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Echoes of Citizen Kane resonate throughout this lesser known yet brilliant Orson Welles (Touch of Evil, The Lady from Shanghai) film. Written by, directed by, and starring Welles, Confidential Report is a haunting fable on lost innocence. Claiming to have amnesia, millionaire Arkadin (Welles) hires would-be blackmailer Guy Van Stratten to investigate his past. When Stratten's worldwide search reveals the sordid source of Arkadin's wealth, witnesses are ruthlessly murdered. The mystery is charged with suspense and driven by Paul Misraki's surging score. The direction is pure Welles, with offbeat camera angles and wonderful visual details. Cinema's acting elite, including Michael Redgrave, turn small roles into unforgettable characters, while Welles' bravura performance guides the tale to its shocking conclusion.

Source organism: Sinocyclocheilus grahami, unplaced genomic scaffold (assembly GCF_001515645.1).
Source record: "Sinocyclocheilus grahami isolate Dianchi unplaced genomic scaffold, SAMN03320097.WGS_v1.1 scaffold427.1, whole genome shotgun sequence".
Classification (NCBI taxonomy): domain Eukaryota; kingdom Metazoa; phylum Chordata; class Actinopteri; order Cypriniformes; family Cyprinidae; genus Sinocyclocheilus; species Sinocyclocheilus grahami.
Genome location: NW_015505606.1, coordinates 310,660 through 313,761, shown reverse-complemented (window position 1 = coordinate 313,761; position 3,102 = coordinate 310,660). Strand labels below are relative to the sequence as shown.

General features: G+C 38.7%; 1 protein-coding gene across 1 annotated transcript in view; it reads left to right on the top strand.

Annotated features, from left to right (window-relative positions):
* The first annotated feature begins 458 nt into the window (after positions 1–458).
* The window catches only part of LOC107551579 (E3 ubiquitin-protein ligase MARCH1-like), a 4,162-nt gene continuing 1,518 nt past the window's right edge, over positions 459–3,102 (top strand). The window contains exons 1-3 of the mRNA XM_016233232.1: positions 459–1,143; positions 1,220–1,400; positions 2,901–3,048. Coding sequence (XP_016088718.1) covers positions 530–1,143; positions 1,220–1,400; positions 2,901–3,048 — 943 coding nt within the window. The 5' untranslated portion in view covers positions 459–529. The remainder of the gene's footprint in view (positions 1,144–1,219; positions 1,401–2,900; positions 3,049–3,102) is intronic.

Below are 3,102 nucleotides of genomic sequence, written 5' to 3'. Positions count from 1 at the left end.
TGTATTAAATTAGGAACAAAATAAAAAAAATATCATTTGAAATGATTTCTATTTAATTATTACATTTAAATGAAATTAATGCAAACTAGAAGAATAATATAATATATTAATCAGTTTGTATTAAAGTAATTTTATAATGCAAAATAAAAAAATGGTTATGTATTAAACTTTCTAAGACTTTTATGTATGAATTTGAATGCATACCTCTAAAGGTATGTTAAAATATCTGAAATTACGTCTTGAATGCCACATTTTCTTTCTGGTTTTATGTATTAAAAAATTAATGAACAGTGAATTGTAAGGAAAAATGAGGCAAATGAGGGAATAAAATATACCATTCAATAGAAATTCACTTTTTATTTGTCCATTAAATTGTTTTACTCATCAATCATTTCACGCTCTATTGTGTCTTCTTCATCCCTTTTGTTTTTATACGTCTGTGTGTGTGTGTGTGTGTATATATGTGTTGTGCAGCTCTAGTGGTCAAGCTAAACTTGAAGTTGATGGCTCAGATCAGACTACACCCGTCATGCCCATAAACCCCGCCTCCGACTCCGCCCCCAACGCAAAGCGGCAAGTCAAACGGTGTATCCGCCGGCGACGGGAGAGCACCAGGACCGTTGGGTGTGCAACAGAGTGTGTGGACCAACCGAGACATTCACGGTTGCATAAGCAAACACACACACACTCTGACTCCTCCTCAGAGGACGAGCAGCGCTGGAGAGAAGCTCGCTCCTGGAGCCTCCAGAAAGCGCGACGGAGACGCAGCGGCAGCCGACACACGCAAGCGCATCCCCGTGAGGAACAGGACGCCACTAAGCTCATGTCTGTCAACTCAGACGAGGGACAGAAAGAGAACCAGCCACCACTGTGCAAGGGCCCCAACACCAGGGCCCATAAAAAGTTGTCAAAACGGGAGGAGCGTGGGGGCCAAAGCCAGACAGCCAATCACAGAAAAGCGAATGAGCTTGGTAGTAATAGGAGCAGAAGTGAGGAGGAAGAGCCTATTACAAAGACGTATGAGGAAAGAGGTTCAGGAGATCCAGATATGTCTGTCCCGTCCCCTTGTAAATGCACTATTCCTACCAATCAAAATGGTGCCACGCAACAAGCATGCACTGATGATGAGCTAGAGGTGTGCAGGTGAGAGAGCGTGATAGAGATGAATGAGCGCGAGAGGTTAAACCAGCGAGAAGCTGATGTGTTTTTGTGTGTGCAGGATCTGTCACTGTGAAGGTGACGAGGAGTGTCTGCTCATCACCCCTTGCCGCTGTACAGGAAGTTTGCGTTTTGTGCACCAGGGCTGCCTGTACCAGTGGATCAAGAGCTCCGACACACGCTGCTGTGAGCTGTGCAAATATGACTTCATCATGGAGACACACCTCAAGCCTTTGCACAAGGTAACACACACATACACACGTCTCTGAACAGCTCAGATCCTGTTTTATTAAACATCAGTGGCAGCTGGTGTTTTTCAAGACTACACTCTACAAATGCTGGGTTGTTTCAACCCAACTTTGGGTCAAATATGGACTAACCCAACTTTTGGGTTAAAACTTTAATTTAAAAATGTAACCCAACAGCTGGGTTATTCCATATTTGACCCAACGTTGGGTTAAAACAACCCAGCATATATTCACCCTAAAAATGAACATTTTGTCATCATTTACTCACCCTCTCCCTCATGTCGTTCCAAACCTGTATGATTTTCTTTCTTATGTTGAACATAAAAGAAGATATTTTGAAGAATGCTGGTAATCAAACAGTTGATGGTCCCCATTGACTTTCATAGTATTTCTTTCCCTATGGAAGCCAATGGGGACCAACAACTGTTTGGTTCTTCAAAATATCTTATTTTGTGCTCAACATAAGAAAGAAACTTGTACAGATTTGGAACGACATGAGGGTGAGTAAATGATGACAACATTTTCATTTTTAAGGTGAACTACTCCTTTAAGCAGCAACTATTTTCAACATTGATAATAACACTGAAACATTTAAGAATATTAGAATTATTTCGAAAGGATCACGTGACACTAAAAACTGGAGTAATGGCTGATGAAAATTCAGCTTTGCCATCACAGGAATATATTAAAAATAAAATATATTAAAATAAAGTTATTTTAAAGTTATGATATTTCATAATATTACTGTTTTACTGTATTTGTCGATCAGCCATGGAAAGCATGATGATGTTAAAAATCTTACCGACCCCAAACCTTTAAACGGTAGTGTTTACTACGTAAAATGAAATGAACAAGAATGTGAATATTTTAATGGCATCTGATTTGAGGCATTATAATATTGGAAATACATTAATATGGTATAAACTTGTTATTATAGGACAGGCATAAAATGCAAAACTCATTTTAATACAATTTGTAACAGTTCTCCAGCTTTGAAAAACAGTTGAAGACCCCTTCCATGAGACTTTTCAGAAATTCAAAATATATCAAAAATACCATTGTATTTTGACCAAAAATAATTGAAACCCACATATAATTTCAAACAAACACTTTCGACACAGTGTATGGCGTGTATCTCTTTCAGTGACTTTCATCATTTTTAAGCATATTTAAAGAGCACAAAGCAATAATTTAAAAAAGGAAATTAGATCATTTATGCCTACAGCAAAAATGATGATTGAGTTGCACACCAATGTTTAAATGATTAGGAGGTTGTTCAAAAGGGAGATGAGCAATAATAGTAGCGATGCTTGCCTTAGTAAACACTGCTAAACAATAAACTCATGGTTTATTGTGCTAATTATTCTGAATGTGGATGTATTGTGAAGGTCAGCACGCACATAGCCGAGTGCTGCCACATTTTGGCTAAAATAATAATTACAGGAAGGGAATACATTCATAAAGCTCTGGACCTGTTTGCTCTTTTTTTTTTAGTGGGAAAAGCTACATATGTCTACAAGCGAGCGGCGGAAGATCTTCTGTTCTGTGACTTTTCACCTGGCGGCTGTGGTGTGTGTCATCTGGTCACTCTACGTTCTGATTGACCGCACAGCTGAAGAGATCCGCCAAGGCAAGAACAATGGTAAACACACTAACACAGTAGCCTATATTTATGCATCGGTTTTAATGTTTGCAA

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Something of a remake of Citizen Kane, Orson Welles's 1955 Mr. Arkadin is a knowing and self-reflective variation on one of Welles's pet themes: the search for a defining secret of a powerful man. Welles plays an important financier who tries to discover his own past by hiring a man (Robert Arden) to research it. Did the seemingly haunted Arkadin simply forget who he is or where he's been? Or is he seeking his own Rosebud--a crucial, lost thing from his life that can serve (if identified) as a mythic key to former happiness? The film, a European coproduction, was made under the typically difficult and extended conditions Welles had to navigate after leaving Hollywood, and the bumpiness shows. But the entire project is really an act of Wellesian deconstruction--it's Welles making a film about the kind of film Orson Welles previously made--and that approach is more electrifying than one might imagine. The editing in this film, for instance, is not quite like in any of Welles's other works, with bursts of linear action literally disappearing between frames, as if the fabric of reality itself was vanishing. As far as the titan Arkadin is concerned, it might as well be. --Tom Keogh
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